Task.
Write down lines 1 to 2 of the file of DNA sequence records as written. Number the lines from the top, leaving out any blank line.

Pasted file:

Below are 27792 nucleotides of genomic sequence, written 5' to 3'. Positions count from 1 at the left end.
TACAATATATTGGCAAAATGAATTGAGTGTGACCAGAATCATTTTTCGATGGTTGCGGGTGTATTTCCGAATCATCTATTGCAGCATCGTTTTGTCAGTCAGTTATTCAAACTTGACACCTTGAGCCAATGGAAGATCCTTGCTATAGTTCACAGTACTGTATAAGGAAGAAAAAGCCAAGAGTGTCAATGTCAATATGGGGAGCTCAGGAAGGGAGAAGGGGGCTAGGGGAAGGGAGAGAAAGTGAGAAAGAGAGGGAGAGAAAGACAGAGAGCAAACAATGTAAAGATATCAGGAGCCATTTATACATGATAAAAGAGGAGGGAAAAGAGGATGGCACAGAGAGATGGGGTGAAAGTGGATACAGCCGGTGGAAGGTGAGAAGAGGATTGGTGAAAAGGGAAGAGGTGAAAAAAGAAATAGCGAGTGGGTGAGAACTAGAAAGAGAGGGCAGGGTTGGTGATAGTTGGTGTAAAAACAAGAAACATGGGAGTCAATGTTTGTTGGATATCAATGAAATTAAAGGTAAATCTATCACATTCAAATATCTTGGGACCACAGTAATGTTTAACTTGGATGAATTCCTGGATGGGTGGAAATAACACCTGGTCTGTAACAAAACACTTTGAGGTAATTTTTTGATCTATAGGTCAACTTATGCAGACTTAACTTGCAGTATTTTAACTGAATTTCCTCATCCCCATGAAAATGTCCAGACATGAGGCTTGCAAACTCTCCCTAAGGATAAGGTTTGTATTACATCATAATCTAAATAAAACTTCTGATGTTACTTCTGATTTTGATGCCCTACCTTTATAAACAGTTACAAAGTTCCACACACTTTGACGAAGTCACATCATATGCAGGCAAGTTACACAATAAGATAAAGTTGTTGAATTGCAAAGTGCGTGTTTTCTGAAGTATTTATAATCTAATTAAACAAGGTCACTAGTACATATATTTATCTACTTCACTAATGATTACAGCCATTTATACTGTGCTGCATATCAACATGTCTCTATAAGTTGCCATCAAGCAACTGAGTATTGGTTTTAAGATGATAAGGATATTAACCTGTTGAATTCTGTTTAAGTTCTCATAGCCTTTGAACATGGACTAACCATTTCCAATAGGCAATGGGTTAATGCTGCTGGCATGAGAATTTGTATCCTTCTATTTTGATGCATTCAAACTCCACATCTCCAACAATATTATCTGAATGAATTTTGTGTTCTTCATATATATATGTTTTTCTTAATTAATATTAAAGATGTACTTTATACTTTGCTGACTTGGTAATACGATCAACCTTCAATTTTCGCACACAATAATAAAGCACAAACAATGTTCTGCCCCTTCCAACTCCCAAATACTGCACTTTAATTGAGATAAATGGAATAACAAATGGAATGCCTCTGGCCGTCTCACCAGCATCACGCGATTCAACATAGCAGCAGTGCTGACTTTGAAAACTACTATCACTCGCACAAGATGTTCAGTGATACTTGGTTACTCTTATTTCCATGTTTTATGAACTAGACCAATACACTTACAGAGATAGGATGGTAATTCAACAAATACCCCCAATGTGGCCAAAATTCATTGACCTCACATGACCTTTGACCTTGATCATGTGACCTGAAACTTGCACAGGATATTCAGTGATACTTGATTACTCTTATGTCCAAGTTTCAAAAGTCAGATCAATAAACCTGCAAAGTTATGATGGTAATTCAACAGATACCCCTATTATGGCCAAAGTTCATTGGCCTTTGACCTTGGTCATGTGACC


Below are 27792 nucleotides of genomic sequence, written 5' to 3'. Positions count from 1 at the left end.
TACAATATATTGGCAAAATGAATTGAGTGTGACCAGAATCATTTTTCGATGGTTGCGGGTGTATTTCCGAATCATCTATTGCAGCATCGTTTTGTCAGTCAGTTATTCAAACTTGACACCTTGAGCCAATGGAAGATCCTTGCTATAGTTCACAGTACTGTATAAGGAAGAAAAAGCCAAGAGTGTCAATGTCAATATGGGGAGCTCAGGAAGGGAGAAGGGGGCTAGGGGAAGGGAGAGAAAGTGAGAAAGAGAGGGAGAGAAAGACAGAGAGCAAACAATGTAAAGATATCAGGAGCCATTTATACATGATAAAAGAGGAGGGAAAAGAGGATGGCACAGAGAGATGGGGTGAAAGTGGATACAGCCGGTGGAAGGTGAGAAGAGGATTGGTGAAAAGGGAAGAGGTGAAAAAAGAAATAGCGAGTGGGTGAGAACTAGAAAGAGAGGGCAGGGTTGGTGATAGTTGGTGTAAAAACAAGAAACATGGGAGTCAATGTTTGTTGGATATCAATGAAATTAAAGGTAAATCTATCACATTCAAATATCTTGGGACCACAGTAATGTTTAACTTGGATGAATTCCTGGATGGGTGGAAATAACACCTGGTCTGTAACAAAACACTTTGAGGTAATTTTTTGATCTATAGGTCAACTTATGCAGACTTAACTTGCAGTATTTTAACTGAATTTCCTCATCCCCATGAAAATGTCCAGACATGAGGCTTGCAAACTCTCCCTAAGGATAAGGTTTGTATTACATCATAATCTAAATAAAACTTCTGATGTTACTTCTGATTTTGATGCCCTACCTTTATAAACAGTTACAAAGTTCCACACACTTTGACGAAGTCACATCATATGCAGGCAAGTTACACAATAAGATAAAGTTGTTGAATTGCAAAGTGCGTGTTTTCTGAAGTATTTATAATCTAATTAAACAAGGTCACTAGTACATATATTTATCTACTTCACTAATGATTACAGCCATTTATACTGTGCTGCATATCAACATGTCTCTATAAGTTGCCATCAAGCAACTGAGTATTGGTTTTAAGATGATAAGGATATTAACCTGTTGAATTCTGTTTAAGTTCTCATAGCCTTTGAACATGGACTAACCATTTCCAATAGGCAATGGGTTAATGCTGCTGGCATGAGAATTTGTATCCTTCTATTTTGATGCATTCAAACTCCACATCTCCAACAATATTATCTGAATGAATTTTGTGTTCTTCATATATATATGTTTTTCTTAATTAATATTAAAGATGTACTTTATACTTTGCTGACTTGGTAATACGATCAACCTTCAATTTTCGCACACAATAATAAAGCACAAACAATGTTCTGCCCCTTCCAACTCCCAAATACTGCACTTTAATTGAGATAAATGGAATAACAAATGGAATGCCTCTGGCCGTCTCACCAGCATCACGCGATTCAACATAGCAGCAGTGCTGACTTTGAAAACTACTATCACTCGCACAAGATGTTCAGTGATACTTGGTTACTCTTATTTCCATGTTTTATGAACTAGACCAATACACTTACAGAGATAGGATGGTAATTCAACAAATACCCCCAATGTGGCCAAAATTCATTGACCTCACATGACCTTTGACCTTGATCATGTGACCTGAAACTTGCACAGGATATTCAGTGATACTTGATTACTCTTATGTCCAAGTTTCAAAAGTCAGATCAATAAACCTGCAAAGTTATGATGGTAATTCAACAGATACCCCTATTATGGCCAAAGTTCATTGGCCTTTGACCTTGGTCATGTGACC